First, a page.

Op-Ed: No Stone Left Unturned

The opinions expressed are solely those of the author.

By John Linder - President, National Corn Growers Association

No Stone Left Unturned

The Shawshank Redemption is a movie you’ll find near the top of most, “best movies lists.” It’s definitely on mine. Perhaps because it was filmed about 30 minutes down the road from me at the Ohio State Reformatory in Mansfield, but also because it is filled with many memorable lines.

I was driving near Mansfield the other day, thinking about the work that lies ahead for those of us who farm for a living, and one line from the film came to me.

“Red, hope is a good thing. Maybe the best of things, and no good thing ever dies.” It came near the end, when Red Redding (Morgan Freeman) read a letter Andy Dufresne (Tim Robbins) had left for him. Simple words of wisdom from one friend to another. As I begin both harvest and my term as president of the National Corn Growers Association, those words really resonate with me right now.

Outside of our industry, few can fathom the weight corn farmers willingly carry on our backs to provide for our families and contribute to the broader U.S. economy, hoping to one day pass our operations along to the next generation. That’s a heavy burden in the best of years. In a year like 2020, it can feel downright backbreaking.

The Shawshank message is about hope, one powerful force for good that I’ve certainly leaned on throughout my life.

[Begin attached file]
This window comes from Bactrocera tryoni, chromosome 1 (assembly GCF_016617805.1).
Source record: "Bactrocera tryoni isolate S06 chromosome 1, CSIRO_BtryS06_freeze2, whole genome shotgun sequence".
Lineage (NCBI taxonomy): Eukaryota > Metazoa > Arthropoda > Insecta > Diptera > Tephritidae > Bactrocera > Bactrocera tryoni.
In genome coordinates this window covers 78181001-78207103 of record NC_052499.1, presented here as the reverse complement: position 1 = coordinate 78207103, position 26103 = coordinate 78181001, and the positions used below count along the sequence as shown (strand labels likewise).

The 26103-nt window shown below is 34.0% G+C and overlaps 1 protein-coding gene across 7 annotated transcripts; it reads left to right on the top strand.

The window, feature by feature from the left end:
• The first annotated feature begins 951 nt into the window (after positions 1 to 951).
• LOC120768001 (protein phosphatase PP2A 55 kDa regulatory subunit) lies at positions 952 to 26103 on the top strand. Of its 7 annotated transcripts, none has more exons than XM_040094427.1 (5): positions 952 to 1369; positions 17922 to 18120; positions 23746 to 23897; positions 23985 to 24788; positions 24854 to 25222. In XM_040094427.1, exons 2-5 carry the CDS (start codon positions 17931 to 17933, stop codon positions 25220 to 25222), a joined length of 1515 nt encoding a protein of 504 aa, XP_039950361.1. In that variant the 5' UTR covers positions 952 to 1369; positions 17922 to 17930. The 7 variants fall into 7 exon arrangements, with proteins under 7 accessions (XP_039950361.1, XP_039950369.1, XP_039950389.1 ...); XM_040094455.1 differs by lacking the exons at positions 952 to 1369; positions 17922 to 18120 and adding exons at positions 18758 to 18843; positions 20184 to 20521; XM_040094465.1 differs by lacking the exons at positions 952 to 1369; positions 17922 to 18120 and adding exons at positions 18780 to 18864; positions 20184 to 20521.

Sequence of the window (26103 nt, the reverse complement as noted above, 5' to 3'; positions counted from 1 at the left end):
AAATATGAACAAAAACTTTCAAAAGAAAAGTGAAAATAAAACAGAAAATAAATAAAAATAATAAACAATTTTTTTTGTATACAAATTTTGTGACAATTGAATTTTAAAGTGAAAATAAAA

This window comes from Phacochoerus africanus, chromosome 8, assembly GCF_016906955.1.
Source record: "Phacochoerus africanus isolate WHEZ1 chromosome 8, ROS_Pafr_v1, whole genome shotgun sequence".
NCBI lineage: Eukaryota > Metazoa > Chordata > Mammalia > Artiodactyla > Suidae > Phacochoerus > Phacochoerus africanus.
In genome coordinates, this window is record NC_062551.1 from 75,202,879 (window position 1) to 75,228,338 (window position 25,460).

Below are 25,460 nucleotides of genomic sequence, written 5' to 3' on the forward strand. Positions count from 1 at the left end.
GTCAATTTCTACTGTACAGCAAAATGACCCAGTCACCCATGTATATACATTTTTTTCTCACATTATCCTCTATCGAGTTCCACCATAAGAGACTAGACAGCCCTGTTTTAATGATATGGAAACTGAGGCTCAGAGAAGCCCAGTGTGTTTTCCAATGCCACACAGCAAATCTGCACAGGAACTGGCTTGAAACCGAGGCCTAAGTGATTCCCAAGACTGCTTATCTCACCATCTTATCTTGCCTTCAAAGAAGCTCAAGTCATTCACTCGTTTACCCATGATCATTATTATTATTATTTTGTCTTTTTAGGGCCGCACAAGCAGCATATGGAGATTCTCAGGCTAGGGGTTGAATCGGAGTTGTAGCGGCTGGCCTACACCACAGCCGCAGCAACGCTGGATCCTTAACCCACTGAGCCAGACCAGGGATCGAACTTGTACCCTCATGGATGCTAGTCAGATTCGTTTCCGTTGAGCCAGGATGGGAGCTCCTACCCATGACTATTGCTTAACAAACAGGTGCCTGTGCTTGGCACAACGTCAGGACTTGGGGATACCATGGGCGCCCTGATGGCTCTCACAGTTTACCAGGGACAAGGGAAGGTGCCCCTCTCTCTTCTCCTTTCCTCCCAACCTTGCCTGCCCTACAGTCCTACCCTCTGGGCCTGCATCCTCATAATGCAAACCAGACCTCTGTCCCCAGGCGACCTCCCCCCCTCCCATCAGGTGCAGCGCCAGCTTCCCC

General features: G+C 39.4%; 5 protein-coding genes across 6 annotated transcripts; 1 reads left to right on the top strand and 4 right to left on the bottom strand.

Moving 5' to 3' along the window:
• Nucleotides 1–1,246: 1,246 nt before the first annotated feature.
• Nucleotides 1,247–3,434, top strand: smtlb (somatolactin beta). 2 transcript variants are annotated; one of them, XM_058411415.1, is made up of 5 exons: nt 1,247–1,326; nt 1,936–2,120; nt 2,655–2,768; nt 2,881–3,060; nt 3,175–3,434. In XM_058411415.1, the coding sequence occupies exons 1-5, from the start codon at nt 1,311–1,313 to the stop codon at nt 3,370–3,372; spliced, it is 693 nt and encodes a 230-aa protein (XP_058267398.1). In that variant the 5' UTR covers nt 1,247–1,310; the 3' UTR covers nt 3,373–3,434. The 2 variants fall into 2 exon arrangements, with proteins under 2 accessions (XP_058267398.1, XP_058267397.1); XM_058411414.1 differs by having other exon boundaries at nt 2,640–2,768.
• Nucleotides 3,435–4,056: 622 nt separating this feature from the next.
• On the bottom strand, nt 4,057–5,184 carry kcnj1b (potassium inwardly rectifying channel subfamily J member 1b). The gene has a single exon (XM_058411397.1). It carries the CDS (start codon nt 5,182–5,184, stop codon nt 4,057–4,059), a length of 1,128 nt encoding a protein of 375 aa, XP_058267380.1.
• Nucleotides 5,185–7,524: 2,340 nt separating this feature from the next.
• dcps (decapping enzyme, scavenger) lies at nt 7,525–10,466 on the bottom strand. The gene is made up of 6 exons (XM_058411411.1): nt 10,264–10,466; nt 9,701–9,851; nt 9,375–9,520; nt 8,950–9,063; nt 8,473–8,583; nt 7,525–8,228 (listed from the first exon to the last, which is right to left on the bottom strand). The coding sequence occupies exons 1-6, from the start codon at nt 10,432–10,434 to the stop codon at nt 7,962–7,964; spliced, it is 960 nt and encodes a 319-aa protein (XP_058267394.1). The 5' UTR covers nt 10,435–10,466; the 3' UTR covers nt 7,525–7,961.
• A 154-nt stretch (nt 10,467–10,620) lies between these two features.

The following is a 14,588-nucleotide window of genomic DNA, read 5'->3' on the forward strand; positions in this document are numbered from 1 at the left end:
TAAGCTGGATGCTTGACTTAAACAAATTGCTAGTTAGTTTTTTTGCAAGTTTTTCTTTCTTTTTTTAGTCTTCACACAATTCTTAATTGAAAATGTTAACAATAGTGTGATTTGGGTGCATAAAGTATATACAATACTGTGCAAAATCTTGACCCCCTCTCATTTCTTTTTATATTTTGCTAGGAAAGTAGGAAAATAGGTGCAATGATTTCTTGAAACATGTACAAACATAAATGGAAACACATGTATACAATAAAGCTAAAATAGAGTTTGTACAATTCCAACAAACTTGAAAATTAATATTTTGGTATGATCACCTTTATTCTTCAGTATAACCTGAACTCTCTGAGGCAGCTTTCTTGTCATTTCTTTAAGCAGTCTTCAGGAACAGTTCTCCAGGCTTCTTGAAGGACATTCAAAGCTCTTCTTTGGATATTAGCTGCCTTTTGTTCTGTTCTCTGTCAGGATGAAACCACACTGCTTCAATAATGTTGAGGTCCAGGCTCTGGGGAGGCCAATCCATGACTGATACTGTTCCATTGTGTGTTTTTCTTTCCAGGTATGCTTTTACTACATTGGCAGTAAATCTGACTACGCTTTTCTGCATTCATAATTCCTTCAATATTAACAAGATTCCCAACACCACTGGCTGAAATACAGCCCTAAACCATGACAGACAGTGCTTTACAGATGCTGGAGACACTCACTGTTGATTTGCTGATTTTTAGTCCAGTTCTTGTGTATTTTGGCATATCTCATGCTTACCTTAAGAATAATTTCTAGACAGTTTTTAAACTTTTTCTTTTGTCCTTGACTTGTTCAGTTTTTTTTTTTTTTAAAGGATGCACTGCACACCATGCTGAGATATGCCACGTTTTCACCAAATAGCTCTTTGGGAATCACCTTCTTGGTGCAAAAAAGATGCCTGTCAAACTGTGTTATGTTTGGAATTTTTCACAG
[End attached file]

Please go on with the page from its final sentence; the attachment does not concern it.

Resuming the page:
I believe in hope. But as good as hope may be, without hard work, it’s just a dream. So, in my new role at NCGA, here’s what we’re working on to bring stability to the chaos that 2020 and the COVID-19 pandemic created in corn country.

In the short-term, we’re building a market recovery plan. As part of that, we’re working hand in hand with representatives of our value chain to provide stability today and set the table for some of the longer-term opportunities that will set us up for success well into the future. 

NCGA President John Linder on AgriTalk:

Increasing sales of higher ethanol blends is at the top of that long-term list. The Next Generation Fuels Act, introduced by Representative Cheri Bustos, D-Ill., last month would do just that.

Because 95 percent of our customers live outside of the United States, we’re looking to expand market access for U.S. corn in places like Southeast Asia and other growth markets.

And once we gain that access, we’ll look to our success in places like Mexico and Japan to compete and build preference for U.S. corn. Leveraging the sustainability of U.S. corn is one way to do that. Improving our infrastructure system is another.

This is what the road to recovery and growth looks like for the corn industry now. And in this journey, there will be no stone left unturned in our search for solutions to help get us there.

That’s my pledge to the American corn farmer this harvest season.

John Linder, Ohio Corn Farmer

NCGA President